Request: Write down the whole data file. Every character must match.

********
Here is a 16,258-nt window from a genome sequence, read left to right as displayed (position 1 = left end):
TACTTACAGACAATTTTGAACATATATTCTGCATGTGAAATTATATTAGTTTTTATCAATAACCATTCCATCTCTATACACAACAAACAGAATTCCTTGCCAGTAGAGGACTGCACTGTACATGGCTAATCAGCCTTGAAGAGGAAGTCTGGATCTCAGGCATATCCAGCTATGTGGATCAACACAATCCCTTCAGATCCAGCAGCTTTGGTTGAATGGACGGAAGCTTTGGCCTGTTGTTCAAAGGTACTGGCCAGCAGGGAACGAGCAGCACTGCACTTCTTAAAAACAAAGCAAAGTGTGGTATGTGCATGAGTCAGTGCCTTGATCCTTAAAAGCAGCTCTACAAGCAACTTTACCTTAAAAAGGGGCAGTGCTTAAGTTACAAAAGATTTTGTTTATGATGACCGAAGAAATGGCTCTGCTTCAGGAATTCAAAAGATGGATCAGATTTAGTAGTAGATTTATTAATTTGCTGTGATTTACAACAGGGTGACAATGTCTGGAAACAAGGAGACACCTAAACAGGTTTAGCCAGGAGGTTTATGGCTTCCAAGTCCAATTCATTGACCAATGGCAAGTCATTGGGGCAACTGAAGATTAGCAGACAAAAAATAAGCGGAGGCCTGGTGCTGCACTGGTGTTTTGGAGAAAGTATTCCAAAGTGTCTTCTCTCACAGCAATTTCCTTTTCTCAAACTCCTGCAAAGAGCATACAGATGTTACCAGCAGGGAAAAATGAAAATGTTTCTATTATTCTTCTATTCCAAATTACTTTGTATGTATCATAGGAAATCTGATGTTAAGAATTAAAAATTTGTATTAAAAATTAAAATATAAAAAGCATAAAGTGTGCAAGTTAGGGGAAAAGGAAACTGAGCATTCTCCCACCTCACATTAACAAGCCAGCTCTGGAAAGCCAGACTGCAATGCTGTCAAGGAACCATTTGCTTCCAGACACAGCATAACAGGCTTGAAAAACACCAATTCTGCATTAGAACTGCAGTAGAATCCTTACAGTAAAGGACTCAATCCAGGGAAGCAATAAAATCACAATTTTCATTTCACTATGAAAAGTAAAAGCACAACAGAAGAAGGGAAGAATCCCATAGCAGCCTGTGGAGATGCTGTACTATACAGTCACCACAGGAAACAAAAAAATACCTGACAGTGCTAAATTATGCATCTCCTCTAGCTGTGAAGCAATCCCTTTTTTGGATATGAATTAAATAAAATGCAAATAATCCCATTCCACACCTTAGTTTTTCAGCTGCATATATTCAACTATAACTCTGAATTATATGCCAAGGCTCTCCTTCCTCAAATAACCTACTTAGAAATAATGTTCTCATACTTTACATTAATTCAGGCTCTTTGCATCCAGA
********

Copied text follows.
Here is a 16,258-nt window from a genome sequence, read left to right as displayed (position 1 = left end):
TACTTACAGACAATTTTGAACATATATTCTGCATGTGAAATTATATTAGTTTTTATCAATAACCATTCCATCTCTATACACAACAAACAGAATTCCTTGCCAGTAGAGGACTGCACTGTACATGGCTAATCAGCCTTGAAGAGGAAGTCTGGATCTCAGGCATATCCAGCTATGTGGATCAACACAATCCCTTCAGATCCAGCAGCTTTGGTTGAATGGACGGAAGCTTTGGCCTGTTGTTCAAAGGTACTGGCCAGCAGGGAACGAGCAGCACTGCACTTCTTAAAAACAAAGCAAAGTGTGGTATGTGCATGAGTCAGTGCCTTGATCCTTAAAAGCAGCTCTACAAGCAACTTTACCTTAAAAAGGGGCAGTGCTTAAGTTACAAAAGATTTTGTTTATGATGACCGAAGAAATGGCTCTGCTTCAGGAATTCAAAAGATGGATCAGATTTAGTAGTAGATTTATTAATTTGCTGTGATTTACAACAGGGTGACAATGTCTGGAAACAAGGAGACACCTAAACAGGTTTAGCCAGGAGGTTTATGGCTTCCAAGTCCAATTCATTGACCAATGGCAAGTCATTGGGGCAACTGAAGATTAGCAGACAAAAAATAAGCGGAGGCCTGGTGCTGCACTGGTGTTTTGGAGAAAGTATTCCAAAGTGTCTTCTCTCACAGCAATTTCCTTTTCTCAAACTCCTGCAAAGAGCATACAGATGTTACCAGCAGGGAAAAATGAAAATGTTTCTATTATTCTTCTATTCCAAATTACTTTGTATGTATCATAGGAAATCTGATGTTAAGAATTAAAAATTTGTATTAAAAATTAAAATATAAAAAGCATAAAGTGTGCAAGTTAGGGGAAAAGGAAACTGAGCATTCTCCCACCTCACATTAACAAGCCAGCTCTGGAAAGCCAGACTGCAATGCTGTCAAGGAACCATTTGCTTCCAGACACAGCATAACAGGCTTGAAAAACACCAATTCTGCATTAGAACTGCAGTAGAATCCTTACAGTAAAGGACTCAATCCAGGGAAGCAATAAAATCACAATTTTCATTTCACTATGAAAAGTAAAAGCACAACAGAAGAAGGGAAGAATCCCATAGCAGCCTGTGGAGATGCTGTACTATACAGTCACCACAGGAAACAAAAAAATACCTGACAGTGCTAAATTATGCATCTCCTCTAGCTGTGAAGCAATCCCTTTTTTGGATATGAATTAAATAAAATGCAAATAATCCCATTCCACACCTTAGTTTTTCAGCTGCATATATTCAACTATAACTCTGAATTATATGCCAAGGCTCTCCTTCCTCAAATAACCTACTTAGAAATAATGTTCTCATACTTTACATTAATTCAGGCTCTTTGCATCCAGA